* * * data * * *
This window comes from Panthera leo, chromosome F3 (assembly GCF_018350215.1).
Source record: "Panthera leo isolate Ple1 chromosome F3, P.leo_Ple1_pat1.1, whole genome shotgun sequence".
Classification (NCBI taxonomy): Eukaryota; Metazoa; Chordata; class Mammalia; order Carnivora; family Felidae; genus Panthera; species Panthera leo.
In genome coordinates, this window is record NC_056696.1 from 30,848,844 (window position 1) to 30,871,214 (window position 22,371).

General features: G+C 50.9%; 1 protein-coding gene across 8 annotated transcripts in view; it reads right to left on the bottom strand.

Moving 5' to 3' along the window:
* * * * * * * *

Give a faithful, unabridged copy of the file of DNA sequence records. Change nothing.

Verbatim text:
This window comes from Panthera leo, chromosome F3 (assembly GCF_018350215.1).
Source record: "Panthera leo isolate Ple1 chromosome F3, P.leo_Ple1_pat1.1, whole genome shotgun sequence".
Classification (NCBI taxonomy): Eukaryota; Metazoa; Chordata; class Mammalia; order Carnivora; family Felidae; genus Panthera; species Panthera leo.
In genome coordinates, this window is record NC_056696.1 from 30,848,844 (window position 1) to 30,871,214 (window position 22,371).

General features: G+C 50.9%; 1 protein-coding gene across 8 annotated transcripts in view; it reads right to left on the bottom strand.

Moving 5' to 3' along the window: